Despite Top Management Shakeup, Research in Motion Continues to Plunge
On Monday, Research in Motion (NASDAQ: RIMM) co-chairmen and co-chief executives, Mike Lazaridis and Jim Balsillie, announced that they would step down from their positions leading the beleaguered technology company. Mr. Lazaridis will become a vice chairman and head the board's new "innovation committee" while Mr. Balsillie will remain a director at Research in Motion. The story of the two men at Research in Motion is one of stunning success followed by a string of disappointments.
The smartphone maker was founded by Mr. Lazaridis with a childhood friend in 1985. Mr. Balsillie joined the company in 1992 and invested $250,000 into RIM, which was at the time struggling. Over the years, the Waterloo, Ontario based firm would become a technology heavyweight with its Blackberry smartphone device, which revolutionized an entire industry. In June of 2008, RIMM shares hit a high of $144 and the company was not only a Wall Street darling, but Canada's most valuable by market capitalization. In very short order, however, RIMM's fortunes have taken a drastic turn for the worse as competitors such as Apple (NASDAQ: AAPL) and Google (NASDAQ: GOOG) have decimated Research in Motion's market position.
In fact, according to data from Canalys, a UK based market research firm, RIM has gone from commanding around half of the U.S. smartphone market two years ago to just 9% as of the third quarter of 2011. Much of the company's declining market share has been the result of the emergence of the iPhone and devices which run on Google's Android operating system. In addition to the company's smartphone woes, RIM was slow to enter the tablet computing market and has subsequently experienced problems with its lackluster PlayBook device, which is now being sold at prices below the company's manufacturing cost.
Once again, most of RIM's struggles in the tablet arena can be traced back to intense competition from Apple (AAPL) and Google (GOOG). Although RIM has been getting trounced in developed markets, the company has been able to continue to post strong revenue and profit growth as a result of its expanding footprint in overseas markets. In newer markets, the company has an edge because its BlackBerry device runs more efficiently on less developed wireless networks, but this advantage is unlikely to remain as networks continue to be upgraded. As a result, analysts are projecting that the company's earnings per share will fall from $6.34 in 2011 to $4.11 in 2012 to $2.94 in 2013.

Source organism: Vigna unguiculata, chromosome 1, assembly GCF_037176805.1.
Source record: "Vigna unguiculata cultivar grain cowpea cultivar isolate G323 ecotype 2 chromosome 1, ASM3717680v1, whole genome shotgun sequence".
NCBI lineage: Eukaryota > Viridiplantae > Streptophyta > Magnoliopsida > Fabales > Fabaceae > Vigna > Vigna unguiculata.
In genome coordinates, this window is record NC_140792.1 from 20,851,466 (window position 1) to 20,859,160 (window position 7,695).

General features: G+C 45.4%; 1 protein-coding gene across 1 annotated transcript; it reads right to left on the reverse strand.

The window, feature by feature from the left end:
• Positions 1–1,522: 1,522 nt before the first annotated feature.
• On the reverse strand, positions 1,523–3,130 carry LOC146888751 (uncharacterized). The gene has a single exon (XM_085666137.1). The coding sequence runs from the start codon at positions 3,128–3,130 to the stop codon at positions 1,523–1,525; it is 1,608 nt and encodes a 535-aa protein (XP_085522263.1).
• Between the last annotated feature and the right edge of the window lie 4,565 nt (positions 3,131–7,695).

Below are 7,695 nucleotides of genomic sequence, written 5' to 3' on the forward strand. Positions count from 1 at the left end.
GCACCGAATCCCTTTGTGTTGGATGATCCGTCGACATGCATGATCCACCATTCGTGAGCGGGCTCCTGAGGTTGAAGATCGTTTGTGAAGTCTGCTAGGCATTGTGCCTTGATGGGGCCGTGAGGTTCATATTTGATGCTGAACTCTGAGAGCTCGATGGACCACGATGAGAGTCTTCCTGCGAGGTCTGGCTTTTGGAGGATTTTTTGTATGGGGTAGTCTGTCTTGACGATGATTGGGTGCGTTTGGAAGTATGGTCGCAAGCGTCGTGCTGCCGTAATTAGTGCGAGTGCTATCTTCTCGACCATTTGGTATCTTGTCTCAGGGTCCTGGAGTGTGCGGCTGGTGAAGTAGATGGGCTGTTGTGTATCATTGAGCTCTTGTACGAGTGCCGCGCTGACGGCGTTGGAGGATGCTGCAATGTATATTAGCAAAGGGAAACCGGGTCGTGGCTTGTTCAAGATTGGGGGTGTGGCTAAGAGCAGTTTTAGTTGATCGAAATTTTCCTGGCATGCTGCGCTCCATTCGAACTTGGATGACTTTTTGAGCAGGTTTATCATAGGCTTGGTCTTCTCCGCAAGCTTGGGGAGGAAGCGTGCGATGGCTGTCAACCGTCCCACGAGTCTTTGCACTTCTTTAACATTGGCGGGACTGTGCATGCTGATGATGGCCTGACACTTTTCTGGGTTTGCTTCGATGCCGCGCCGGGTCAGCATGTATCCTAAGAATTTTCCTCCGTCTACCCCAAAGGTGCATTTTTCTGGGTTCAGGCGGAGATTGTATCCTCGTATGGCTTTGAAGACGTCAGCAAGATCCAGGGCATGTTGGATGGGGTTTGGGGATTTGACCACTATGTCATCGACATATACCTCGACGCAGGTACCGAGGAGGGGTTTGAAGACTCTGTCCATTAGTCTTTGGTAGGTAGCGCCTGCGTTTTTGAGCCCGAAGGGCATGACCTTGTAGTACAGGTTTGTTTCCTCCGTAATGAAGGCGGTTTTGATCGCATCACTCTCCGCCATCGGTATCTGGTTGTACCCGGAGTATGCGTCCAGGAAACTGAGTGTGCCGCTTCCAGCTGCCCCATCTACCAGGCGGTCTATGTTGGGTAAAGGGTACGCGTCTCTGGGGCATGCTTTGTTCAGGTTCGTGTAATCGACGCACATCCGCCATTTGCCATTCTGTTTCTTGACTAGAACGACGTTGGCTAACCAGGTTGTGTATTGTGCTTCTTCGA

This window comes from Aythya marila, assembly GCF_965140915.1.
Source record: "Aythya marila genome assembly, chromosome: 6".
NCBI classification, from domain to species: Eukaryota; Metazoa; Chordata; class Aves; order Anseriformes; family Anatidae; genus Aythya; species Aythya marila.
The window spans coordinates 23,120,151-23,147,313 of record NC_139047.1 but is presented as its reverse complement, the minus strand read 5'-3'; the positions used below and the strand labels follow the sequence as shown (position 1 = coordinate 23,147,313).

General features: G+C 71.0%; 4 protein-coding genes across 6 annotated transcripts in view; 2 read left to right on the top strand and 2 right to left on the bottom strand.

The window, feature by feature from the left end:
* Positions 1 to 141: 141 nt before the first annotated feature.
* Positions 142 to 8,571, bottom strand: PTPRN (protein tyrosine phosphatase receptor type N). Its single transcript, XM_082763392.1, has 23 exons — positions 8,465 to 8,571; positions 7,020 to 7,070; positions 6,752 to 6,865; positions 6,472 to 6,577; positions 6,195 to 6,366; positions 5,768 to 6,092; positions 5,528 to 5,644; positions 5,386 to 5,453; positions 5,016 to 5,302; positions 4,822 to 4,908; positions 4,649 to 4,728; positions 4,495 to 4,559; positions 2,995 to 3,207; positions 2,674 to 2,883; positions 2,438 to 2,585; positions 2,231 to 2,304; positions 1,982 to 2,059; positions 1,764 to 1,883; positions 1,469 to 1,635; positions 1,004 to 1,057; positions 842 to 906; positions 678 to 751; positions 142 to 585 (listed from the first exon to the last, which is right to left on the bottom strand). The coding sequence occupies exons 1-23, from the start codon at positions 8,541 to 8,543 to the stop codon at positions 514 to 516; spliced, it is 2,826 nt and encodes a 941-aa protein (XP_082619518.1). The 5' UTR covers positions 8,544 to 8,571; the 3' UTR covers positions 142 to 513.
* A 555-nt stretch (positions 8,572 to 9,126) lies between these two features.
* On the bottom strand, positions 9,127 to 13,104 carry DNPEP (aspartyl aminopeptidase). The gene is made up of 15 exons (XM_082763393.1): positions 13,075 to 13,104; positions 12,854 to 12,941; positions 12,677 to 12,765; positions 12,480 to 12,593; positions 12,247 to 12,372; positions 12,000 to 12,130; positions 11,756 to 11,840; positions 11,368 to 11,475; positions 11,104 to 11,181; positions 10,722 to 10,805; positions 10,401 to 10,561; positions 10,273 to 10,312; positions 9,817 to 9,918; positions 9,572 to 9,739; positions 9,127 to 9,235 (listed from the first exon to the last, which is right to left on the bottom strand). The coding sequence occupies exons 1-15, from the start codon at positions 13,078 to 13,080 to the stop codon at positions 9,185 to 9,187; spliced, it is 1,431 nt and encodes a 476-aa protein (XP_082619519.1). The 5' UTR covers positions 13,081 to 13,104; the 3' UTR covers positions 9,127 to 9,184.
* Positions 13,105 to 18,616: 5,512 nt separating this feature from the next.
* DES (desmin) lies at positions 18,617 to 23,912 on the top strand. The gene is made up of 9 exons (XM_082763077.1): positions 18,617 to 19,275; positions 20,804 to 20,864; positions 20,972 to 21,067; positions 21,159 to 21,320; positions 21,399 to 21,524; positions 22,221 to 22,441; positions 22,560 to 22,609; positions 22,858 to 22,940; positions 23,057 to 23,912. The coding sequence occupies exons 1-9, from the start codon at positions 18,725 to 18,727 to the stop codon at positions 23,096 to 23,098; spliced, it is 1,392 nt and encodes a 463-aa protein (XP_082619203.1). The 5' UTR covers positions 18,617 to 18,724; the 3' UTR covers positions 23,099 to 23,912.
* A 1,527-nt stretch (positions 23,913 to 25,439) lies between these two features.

The result of the bleak outlook for the once high-flying tech company has been a crash in its stock price. Over the last 52-weeks, the shares are down more than 75% and trade at just $15.08 compared to the $144 high set in 2008. Against this backdrop, something had to be done. The departure of Lazaridis and Balsillie as co-chairmen and co-CEOs, however, has been met by more selling from investors, although few would argue that it wasn't the right move.
Yesterday, in the wake of the announcement, RIMM shares lost roughly 8.47%. On Tuesday, the sell-off is continuing with the stock down another 3.60% to $15.00. While analysts have largely been supportive of the move - Deutsche Bank (NYSE: DB) upgraded the stock from "Sell" to "Hold" yesterday and raised its price target from $10 to $18 - no one believes that simply shuffling the company's leadership will fix the deep problems at Research in Motion.
The new CEO, Thorsten Heins, who was formerly one of the company's two chief operating officers and worked previously at Siemens, is hoping that RIM's new line of phones and new operating system known as BlackBerry 10, can turn the company around. These devices, however, are not expected to hit the market until late 2012 due to a series of delays.
In the absence of the BlackBerry 10, there is very little that RIM can do to immediately reverse its fortunes - a fact that Heins appeared to acknowledge this weekend. He said, “Would we have loved BlackBerry 10 to be out earlier? Yes, sure. But we had to manage a very, very challenging situation where we need to continue our growth based on the existing BlackBerry platform and we had to transition the company." Unfortunately, this transition, thus far, is very far from being complete - or even remotely successful.
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